WHEN DAP’s Teresa Kok said “MCA agak sesat” (literally “MCA is rather lost”), her statement must have touched the nerve of MCA president Datuk Seri Dr Wee Ka Siong who immediately hit back in a rare display of defensive response.
While the Malay politicians are hogging the headlines on the “Dubai Move” conspiracy and other political manoeuvres, it is an irony that MCA who is now down with two MPs and often dubbed as “irrelevant” by her nemesis DAP has become the media’s focal point merely due to a remark by an insignificant DAP leader like Kok.
DAP had been labelling MCA with names more damaging and demeaning than sesat (lost) and got away with it because MCA is not known for being confrontational. It has always been MCA’s way to be subtle and diplomatic to the extent that they have lost their public optics to DAP over the years.
Responding to a passing remark by a not-so-significant DAP leader by the MCA president himself may sound petty but there’s a bigger underlying issue that must be debated or agreed upon by the Chinese community in particular.
The Chinese electorate has been trying to discard race-based politics for decades, believing that when there are no race-based parties, ethnic or identity politics will be gone as well.
This is an indirect wishful thinking of doing away with the “privileges” associated with the “Bumiputera” and a level playing field in Malaysian politics and administrations.
Marriage of convenience
Therefore, their overwhelming choice of multi-racial parties of PKR and DAP over ethnic-based parties such as Barisan Nasional (BN) and Perikatan Nasional (PN) is natural and spontaneous. However, they are not aware that the Malays are not ready to give up identity politics yet.
After successfully tearing down the UMNO-dominated race-based politics of decades and bringing down the regime that uses race as a means to enrich and empower themselves, the Chinese electorate suddenly realised that they had been politically scammed with DAP metamorphosing into MCA 2.0!
DAP’s wish to replace MCA as their new-found “lover” in UMNO became more apparent when Kok replied to Wee again by asking MCA to leave UMNO, alluding that MCA cannot deliver the Chinese votes to UMNO anymore but DAP can.
It is very obvious that DAP has realised that to be in power and to continue to be in power, they cannot run away from identity politics as the conservative Malay electorates by and large are not comfortable with the idea of an equal playing field or a Malaysian Malaysia as propounded by DAP.
After coming into power, DAP has awakened from their dreams of doing away with Bumiputera privileges or making Mandarin a second official language.
DAP also has to face the reality that they need a strong, established communal Malay party such as UMNO to counter the growing influences of PAS or PN among the Malay electorates who are beginning to show their nostalgia for the past.
Thus, Kok’s statements are akin to those of a spinster who finds a lover who is somebody’s husband showing her eagerness for the husband to choose to marry her and divorce his wife by directly asking the wife, “When are you leaving your husband now that your husband is with me?”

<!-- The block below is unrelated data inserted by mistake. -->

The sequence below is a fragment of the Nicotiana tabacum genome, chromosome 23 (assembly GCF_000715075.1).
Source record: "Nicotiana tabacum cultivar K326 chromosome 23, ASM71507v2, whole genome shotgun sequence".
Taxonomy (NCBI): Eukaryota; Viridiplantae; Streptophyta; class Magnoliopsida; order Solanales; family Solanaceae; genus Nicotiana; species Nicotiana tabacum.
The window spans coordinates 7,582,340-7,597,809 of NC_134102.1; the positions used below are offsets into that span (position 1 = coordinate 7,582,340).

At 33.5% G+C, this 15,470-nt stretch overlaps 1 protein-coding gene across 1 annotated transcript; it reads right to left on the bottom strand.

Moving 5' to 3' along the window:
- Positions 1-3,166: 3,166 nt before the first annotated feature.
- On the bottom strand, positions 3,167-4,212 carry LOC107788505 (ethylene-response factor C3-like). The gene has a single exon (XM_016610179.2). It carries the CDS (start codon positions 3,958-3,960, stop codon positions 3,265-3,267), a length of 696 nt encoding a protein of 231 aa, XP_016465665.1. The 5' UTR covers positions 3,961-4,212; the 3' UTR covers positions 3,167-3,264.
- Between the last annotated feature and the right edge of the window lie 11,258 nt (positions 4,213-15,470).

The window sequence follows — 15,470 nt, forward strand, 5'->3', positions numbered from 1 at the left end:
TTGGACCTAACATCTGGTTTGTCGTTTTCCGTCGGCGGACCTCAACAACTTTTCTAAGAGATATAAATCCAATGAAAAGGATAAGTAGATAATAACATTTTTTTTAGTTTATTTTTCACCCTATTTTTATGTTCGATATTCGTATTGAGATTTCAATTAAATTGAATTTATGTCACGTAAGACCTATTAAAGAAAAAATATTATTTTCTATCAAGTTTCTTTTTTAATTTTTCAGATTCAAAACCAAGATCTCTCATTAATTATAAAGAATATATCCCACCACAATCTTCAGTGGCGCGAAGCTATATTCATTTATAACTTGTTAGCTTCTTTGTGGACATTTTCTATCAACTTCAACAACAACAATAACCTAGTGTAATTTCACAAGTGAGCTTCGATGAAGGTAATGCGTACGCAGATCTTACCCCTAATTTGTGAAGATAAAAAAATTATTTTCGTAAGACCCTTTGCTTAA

MCA in the wilderness
Coming back to the topic above, is MCA lost or at a crossroads?
If MCA is lost in the political wilderness, why should DAP even bother? After all, MCA is said to be irrelevant and will be another GERAKAN! The Chinese have overwhelmingly chosen DAP with more than 95% of Chinese electorate voting in favour of DAP.
The point is that DAP knows that MCA cannot survive without UMNO’s support while UMNO is no longer in a generous mood as they themselves are fighting for their own survival.
UMNO used to command the majority of the Malay electorate and could afford to pass some Malay majority seats to MCA and MIC for political window dressing. Similarly, DAP is doing their own multi-racial window dressing by putting up some Malay candidates in mixed Chinese majority seats to be seen as multiracial.
The plot is that DAP is eager to legitimise their tahaluf siyasi (political cooperation) with UMNO by making their “temporary relationship” permanent. DAP is still haunted and traumatised by their tahaluf sirasi relationship with PAS in the past.
In other words, DAP is akin to a mistress in a relationship with Umno and is eager to make their “illicit relationship” with UMNO legitimate and permanent. With MCA out of the way, they can officially marry into UMNO and secure the Malay votes which is their wanting.
DAP knows that they can be discarded or cast out in the cold at any time in a tahaluf sirasi unmarried relationship. Thus DAP, which had nearly monopolised the Chinese is not in the mood to accommodate any possible rivalry for the love and attention of their newfound partner.
MCA is indeed lost. They are in a predicament as to how to win back or capture the Chinese votes to look “pretty and attractive” again to be politically worthy and respectable.
They are also at a crossroads as to whether they will be given any “winnable” seats by UMNO or be left in the cold or scorned once UMNO formalises or marries DAP for good. Will MCA then be forced into a tahaluf siyasi relationship with PN or PAS that DAP has strategically and pre-emptively scared mongered as the “green monster”?
MCA is also at another crossroads from within. The present president’s office will end at exactly midnight on the ninth year of his chai (November 2027). Will the new deputy assume the chair smoothly without any political intrigue?
Will the “deep state” assert or dictate their control over the party? Will MCA be strong enough without Wee Ka Siong at the helm? Will the change be timely or untimely given that it is nearing a general election? – Jan 10, 2024
Senator Datuk Seri Ti Lian Ker is former MCA’s vice president.
The views expressed are solely of the author and do not necessarily reflect those of Focus Malaysia.
Main pic credit: Mingguan Malaysia (Jan 7, 2024)